County of Orange, Center of Southern California
clearly illustrates the Southern California lifestyle. A beautiful
coffee table visual monograph which displays the beauty, depth, and diversity
of the County of Orange as never before. There are 462 gorgeous photographs
from more than 60 top commercial photographers. 100 pages worth. But there
is also a fascinating text by David Lansing, travel author and writer
for Sunset, National Geographic, and the Times of Orange County. And unique
maps of the County and its position as the Center of Southern California.
And vital statistics. And a guide to county parks and beaches. And a list
of recommended destinations. And visitor information resources. And high-quality,
Below are excerpts
of the text for your reading pleasure.
Where We Come From
say babies come in two styles: Winston Churchill or Mao Tse-tung.
Which is to say that all babies look pretty much alike. They're
wrinkled, they're chunky, and they squint. It's not until later
that we become individuals, develop a sense of style. We keep a
stogie in our hand at all times. We wear a homburg hat. We shave
are the same. The better ones--London, Paris, San Francisco--have
a style all their own, a true sense of place. Some cities have personalities
so large they can swallow us up. When the writer Joan Didion moved
from her beloved California to New York City, she hung a map of
Sacramento County on her bedroom wall to remind her on a daily basis
who she was, where she came from. As if she might become one of
"them" if she wasn't careful.
what to make of the County of Orange? How deep do the roots go and
who are the people who live here? Does everyone really wear Hawaiian
shirts to work and are they as conservative as the media oftentimes
suggests? More importantly, why do people choose to live here?
the thing: the County of Orange defies generalizations. Oh, you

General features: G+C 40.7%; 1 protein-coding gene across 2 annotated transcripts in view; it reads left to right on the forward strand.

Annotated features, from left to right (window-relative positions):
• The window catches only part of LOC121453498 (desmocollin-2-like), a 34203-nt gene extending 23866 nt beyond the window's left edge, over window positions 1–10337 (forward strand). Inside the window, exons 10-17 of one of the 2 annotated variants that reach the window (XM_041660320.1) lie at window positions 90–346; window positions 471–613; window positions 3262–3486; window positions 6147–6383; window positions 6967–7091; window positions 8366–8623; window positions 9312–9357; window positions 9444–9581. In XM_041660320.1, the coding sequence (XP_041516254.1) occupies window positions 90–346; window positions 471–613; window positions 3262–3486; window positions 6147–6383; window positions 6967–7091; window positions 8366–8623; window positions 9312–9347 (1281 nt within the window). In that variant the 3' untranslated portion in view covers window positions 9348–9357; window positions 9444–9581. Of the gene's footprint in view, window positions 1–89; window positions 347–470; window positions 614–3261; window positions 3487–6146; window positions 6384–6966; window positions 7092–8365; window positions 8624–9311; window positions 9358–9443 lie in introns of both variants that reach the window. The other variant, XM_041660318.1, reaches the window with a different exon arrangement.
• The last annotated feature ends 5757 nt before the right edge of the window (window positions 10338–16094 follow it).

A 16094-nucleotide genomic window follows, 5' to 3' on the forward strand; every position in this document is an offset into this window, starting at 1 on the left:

can try. You can get a glimpse of a south county neighborhood where
hundreds of homes are so uniformly homogenous you wonder how the
residents are able to distinguish their front door from their neighbor's.
But then you amble around the historic French Park neighborhood
of Santa Ana, with its lovely turn-of-the-century homes, or see
the restored Victorian homes around Old Towne Orange and think,
"Well, this can't be the County of Orange...can it?"
can and it is.
there are miles of some of the prettiest beaches in the world and
even more miles of congested freeways, but there are also dense
woodlands of old oaks, ocher-colored sandstone canyons rich in fossils,
and quiet country roads where farmers still sell baskets of just-picked
strawberries or jars of homemade honey. There are glittering glass
cathedrals and a crumbling adobe mission; the world's most famous
amusement park and little known natural waterfalls; astonishing
restaurants serving artichoke ragout and sidewalk carts offering
spears of papaya or cups of watermelon.
County of Orange's greatest strength is its astonishing diversity.
It's what both delights and befuddles newcomers, for just when you
think you have it figured out, that you know what these 782 square
miles are all about, you stumble across a vision of Southern California
that is nothing like what you imagined, whether it be the bustling
community of Little Saigon, home to the largest concentration of
Vietnamese Americans in the United States, or rustic Silverado Canyon
where stagecoach service ran over a hundred years ago between there
and Los Angeles.
truly understand the County of Orange you need to know two things:
It's young and it's highly impressionable. It has been shaped by
men as diverse as Jose Antonio Yorba, a member of the Portola expedition
of 1769, who came back to hilly chaparral land he'd traveled through
and established the first rancho in the area, and C.J. Segerstrom,
a dairy farmer from Sweden, whose heirs eventually developed some
of the most lucrative commercial property in the world, including
South Coast Plaza.
the old Swede and Spanish-born Yorba would seem to have little in
common, they both understood that with vision and hard work, you
could make this land into anything you wanted. You still can. That's
what Walter Knott did when he began farming berries in Buena Park
in 1927. That's what Walt Disney did in 1955 when he saw something
more than orange trees in Anaheim. People have always come to the
County of Orange because it is a land largely unencumbered by the
past. It has always been a place to look to the future rather than
to bygone days.
of the most important additions to the County of Orange appeared
almost simultaneously, for good reason, in 1955. Five years earlier,
construction had begun on a futuristic motorway, originally called
the Santa Ana Parkway, that would link the center of the region
directly to Los Angeles via an unobstructed river of concrete. It
was the coming of the Santa Ana freeway that would eventually determine